The Outstanding Opportunity for Islamic Wealth Management in Malaysia
Aug 28, 2019
The Islamic finance industry and the wealth management industry in Malaysia both continue to develop apace, especially as the regional market shifts more towards the onshore proposition. How far has Islamic wealth management come in Malaysia, is the country nurturing the industry through encouraging regulation, are the necessary skills, erudition and expertise in place?
The Key Takeaways
Islamic finance rising in prominence
Relative to the overall growth of the fund industry in Malaysia, the share of Islamic has been growing faster than the traditional investments.
Malaysia stands tall
Malaysia has, for several decades, adopted a consistent and proactive approach to the development of Islamic finance. The Shariah-compliant regulatory framework in Malaysia is excellent.
But the Middle East is liberalising
However, Middle East jurisdictions appear intent on liberalising their financial markets and playing catch-up on what is a natural lever for growth of their financial centres, especially those in Dubai, Bahrain and Saudi Arabia.
Malaysia’s talent pool
The panel said there is no other Islamic finance jurisdiction globally that has Malaysia’s wealth of home nurtured Shariah finance talent. This will stand the country in good stead, but there is a risk of losing talent to other centres that want to up their games, for example, Brunei, Indonesia, and the Middle East.
A panel member highlighted how Islamic finance assets tend to perform relatively better during times of weakness for the mainstream investment universe. This is partly because Shariah finance eschews leverage and wants to see excess cash employed towards productive assets and the wider community.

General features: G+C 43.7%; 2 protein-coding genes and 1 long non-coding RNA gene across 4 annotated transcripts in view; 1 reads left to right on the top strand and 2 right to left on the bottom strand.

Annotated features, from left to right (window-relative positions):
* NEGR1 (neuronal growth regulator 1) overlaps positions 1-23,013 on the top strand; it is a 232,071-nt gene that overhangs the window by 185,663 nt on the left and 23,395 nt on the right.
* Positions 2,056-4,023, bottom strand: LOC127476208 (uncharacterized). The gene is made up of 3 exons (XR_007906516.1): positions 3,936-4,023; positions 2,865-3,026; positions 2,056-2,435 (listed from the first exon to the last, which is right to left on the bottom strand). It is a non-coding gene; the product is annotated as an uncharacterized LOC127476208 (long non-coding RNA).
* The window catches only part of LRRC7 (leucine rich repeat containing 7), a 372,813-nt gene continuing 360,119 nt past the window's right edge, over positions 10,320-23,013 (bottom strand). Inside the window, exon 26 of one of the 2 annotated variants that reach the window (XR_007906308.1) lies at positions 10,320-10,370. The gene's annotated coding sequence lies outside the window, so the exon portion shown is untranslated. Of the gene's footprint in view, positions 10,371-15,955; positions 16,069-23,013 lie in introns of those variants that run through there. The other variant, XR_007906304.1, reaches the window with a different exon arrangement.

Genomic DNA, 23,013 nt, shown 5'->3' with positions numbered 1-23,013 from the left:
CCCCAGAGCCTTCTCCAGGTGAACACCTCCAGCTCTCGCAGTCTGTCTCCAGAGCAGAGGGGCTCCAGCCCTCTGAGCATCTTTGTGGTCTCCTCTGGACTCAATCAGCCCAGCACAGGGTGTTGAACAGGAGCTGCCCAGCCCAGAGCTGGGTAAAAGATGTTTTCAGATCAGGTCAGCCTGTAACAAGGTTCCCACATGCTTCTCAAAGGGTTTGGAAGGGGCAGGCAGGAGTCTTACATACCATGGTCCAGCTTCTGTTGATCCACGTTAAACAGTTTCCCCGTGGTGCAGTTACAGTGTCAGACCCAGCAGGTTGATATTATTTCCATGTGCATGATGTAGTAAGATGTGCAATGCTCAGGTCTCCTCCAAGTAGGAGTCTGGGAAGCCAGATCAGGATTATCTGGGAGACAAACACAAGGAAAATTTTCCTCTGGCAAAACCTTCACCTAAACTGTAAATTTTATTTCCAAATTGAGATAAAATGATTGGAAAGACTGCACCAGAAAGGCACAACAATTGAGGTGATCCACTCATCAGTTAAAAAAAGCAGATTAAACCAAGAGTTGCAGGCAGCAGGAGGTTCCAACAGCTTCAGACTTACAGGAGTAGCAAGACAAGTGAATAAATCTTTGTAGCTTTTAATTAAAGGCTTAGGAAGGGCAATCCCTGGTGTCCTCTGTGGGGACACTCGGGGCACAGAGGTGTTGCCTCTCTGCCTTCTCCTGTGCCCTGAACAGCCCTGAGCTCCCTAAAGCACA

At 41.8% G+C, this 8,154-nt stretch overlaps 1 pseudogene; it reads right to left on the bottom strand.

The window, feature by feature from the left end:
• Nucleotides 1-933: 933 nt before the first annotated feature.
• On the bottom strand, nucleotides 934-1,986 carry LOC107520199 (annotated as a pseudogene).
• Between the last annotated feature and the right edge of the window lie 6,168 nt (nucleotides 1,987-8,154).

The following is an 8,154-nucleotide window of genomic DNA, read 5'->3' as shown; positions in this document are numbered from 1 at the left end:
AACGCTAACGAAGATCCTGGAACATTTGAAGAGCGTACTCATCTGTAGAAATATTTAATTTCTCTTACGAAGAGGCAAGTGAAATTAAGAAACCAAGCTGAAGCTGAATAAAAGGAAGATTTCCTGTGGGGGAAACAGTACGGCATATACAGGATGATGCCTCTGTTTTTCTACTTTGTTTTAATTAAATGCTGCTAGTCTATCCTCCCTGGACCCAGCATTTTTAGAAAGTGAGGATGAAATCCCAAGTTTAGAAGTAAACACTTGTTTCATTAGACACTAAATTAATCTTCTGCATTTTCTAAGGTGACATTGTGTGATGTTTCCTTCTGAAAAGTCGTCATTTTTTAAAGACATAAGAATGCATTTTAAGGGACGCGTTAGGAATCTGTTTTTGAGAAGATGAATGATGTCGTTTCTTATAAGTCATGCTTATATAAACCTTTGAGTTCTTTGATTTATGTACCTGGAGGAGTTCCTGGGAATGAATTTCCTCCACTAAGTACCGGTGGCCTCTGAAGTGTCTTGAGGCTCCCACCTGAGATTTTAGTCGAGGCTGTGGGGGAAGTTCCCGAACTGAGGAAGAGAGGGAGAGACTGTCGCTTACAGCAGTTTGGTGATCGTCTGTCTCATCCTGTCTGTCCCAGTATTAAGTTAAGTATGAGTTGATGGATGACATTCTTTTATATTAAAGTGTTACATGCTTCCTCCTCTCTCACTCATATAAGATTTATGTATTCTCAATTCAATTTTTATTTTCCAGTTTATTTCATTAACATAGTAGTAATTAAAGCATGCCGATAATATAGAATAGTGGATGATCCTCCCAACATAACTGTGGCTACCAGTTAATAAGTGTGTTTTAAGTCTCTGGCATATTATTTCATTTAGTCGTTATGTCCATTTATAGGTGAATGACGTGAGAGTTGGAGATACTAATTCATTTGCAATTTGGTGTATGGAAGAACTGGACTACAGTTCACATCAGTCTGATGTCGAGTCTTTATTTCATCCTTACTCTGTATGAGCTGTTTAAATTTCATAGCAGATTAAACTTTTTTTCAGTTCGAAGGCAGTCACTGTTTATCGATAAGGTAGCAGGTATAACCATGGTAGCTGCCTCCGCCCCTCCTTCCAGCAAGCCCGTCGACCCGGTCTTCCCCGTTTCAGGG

More product needed
Nevertheless, a restraining factor continues to be the lack of sufficient Islamic finance assets for the investor community. The lack of harmonisation between the various jurisdictions when it comes to Shariah compliance and Shariah screening exacerbates that problem.
Higher costs are restrictive
Another core issue is higher overall transaction costs. Although the legal costs are often little different from conventional finance, there are additional layers of costs, be those in obtaining a fatwa or ongoing Shariah auditing, and so forth.
An expert noted the importance of understanding that Islamic finance is in its childhood compared to the fully-grown conventional finance markets. But with growing Muslim populations and an improving proposition, the growth potential is indeed exciting.
An expert opened the discussion by observing that relative to the overall growth of the managed fund industry in Malaysia, the share of Islamic has been growing faster than the traditional investments. “Just on that basis,” he observed, “we believe the potential is very encouraging. We established our operations in this field in 2017 because we saw the potential for Islamic asset management.”